(Reuters) - A federal judge in Mississippi has allowed to stand a new state law that permits people to deny wedding services to same-sex couples based on religious objections.
U.S. District Judge Carlton Reeves argued in his four-page order that since none of the lawsuit’s plaintiffs would be harmed by the law in the immediate future, a preliminary injunction would be inappropriate.
“Here, none of the plaintiffs are at imminent risk of injury,” Reeves wrote.
The American Civil Liberties Union of Mississippi said the measure, set to take effect on July 1, unconstitutionally discriminates against lesbian, gay, bisexual and transgender (LGBT) people.
The ACLU is suing on behalf of state residents Nykolas Alford and Stephen Thomas, a gay couple engaged to be married within the next three years, arguing the law violates their 14th Amendment rights. The ACLU is also suing on behalf of at least one of its members, who plans to marry a same-sex partner next year, the order said.
“We are reviewing the options and we will plan our next steps accordingly,” ACLU of Mississippi spokeswoman Zakiya Summers said on Monday.
Mississippi Governor Phil Bryant, a Republican, signed into law the wide-reaching measure in April, which supporters called necessary to protect businesses and individuals seeking to exercise their religious views.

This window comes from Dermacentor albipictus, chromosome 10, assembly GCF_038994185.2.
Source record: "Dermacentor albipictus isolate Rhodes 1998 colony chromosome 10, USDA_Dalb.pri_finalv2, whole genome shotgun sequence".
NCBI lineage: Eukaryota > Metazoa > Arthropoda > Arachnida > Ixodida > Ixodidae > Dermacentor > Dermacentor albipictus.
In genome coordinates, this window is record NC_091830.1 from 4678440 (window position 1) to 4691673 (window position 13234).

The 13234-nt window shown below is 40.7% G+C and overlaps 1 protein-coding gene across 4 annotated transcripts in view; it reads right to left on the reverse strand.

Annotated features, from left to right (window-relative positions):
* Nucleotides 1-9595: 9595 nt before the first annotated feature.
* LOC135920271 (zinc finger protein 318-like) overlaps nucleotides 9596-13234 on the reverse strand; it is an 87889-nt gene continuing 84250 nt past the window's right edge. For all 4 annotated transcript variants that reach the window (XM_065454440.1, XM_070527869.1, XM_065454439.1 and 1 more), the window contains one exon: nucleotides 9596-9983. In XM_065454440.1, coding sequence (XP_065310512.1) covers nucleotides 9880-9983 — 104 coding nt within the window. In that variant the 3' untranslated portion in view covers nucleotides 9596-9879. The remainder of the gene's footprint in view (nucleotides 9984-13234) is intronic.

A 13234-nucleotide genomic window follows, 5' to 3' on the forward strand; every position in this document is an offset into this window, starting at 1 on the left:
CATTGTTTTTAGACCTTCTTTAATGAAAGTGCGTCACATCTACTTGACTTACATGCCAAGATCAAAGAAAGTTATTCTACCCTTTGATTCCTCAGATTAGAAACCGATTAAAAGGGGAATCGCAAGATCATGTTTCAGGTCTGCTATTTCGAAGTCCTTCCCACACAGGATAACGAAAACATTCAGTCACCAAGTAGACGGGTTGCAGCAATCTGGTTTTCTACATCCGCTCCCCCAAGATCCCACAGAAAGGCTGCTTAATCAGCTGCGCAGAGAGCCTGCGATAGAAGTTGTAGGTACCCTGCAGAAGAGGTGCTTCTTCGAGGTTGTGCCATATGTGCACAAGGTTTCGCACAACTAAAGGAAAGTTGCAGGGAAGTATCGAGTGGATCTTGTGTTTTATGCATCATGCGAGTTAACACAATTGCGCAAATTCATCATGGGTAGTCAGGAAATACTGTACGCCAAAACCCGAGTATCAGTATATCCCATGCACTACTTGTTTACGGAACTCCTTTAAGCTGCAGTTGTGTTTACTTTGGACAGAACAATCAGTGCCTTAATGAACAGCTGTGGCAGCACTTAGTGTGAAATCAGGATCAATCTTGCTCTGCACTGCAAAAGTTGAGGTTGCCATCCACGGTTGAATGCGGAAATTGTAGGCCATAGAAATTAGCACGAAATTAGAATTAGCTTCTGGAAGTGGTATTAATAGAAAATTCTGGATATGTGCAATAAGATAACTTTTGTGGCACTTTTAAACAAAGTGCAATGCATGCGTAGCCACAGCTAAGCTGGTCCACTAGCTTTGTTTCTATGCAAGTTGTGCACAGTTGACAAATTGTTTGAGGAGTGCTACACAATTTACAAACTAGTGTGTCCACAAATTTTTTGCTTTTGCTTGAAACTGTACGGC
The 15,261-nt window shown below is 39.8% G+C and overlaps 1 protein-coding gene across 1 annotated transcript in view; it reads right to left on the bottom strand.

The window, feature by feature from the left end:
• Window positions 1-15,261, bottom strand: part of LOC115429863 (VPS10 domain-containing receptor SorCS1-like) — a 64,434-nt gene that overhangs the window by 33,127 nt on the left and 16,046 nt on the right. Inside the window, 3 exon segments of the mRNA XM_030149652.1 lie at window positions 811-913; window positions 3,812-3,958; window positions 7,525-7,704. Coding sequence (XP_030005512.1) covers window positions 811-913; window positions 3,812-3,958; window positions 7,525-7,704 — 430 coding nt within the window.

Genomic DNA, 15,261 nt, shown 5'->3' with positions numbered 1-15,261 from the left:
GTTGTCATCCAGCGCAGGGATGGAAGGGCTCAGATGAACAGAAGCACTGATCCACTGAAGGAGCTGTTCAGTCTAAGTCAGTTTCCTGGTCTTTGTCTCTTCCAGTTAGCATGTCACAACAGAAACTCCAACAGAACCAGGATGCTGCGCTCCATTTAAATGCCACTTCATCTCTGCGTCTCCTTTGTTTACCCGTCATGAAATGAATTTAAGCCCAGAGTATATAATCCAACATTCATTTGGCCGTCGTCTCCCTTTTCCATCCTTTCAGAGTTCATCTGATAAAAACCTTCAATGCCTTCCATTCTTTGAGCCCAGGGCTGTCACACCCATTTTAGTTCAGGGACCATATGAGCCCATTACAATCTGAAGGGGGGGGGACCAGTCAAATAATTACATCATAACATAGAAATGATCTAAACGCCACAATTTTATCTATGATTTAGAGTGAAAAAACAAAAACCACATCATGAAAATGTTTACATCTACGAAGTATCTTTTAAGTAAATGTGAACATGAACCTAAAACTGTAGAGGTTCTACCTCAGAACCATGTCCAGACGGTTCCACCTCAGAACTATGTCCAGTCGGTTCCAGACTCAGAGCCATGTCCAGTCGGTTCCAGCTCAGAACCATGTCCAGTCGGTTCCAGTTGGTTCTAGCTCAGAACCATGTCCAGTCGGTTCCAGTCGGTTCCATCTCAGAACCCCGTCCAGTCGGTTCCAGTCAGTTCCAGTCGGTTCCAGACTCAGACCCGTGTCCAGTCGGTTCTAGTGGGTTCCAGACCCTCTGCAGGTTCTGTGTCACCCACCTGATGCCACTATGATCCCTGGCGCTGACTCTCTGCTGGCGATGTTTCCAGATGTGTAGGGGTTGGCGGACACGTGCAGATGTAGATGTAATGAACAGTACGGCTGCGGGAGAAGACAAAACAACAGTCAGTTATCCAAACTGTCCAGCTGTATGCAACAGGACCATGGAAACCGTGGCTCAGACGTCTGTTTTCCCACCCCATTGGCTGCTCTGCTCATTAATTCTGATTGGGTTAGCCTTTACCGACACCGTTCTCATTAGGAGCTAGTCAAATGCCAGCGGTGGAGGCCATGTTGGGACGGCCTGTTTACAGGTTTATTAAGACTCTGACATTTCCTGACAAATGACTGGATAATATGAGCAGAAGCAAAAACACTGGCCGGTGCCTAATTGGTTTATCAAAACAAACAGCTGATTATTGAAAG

Mississippi is among a handful of Southern U.S. states on the front lines of legal battles over equality, privacy and religious freedom.
In March, North Carolina became the first state to bar people from using restrooms based on gender identity versus sex at birth.
The far-reaching Mississippi law also clears the way for employers to cite religion in determining workplace policies on dress code, grooming and bathroom and locker access.
The ACLU has said the Mississippi law could affect people in sexual relationships outside of a heterosexual marriage. While the initial challenge is focused on the provisions pertaining to marriage, the organization said in a statement that it planned to fight the other provisions.
Roberta Kaplan, an attorney representing the Campaign for Southern Equality, which has also challenged the law, said the decision did not suggest the judge would not consider other arguments.
“The cases present completely different issues,” she said, noting the ACLU’s is one of four pending legal challenges against the law.
The same judge heard arguments on Monday in one related case, and another hearing concerning two more related lawsuits is scheduled later this week.
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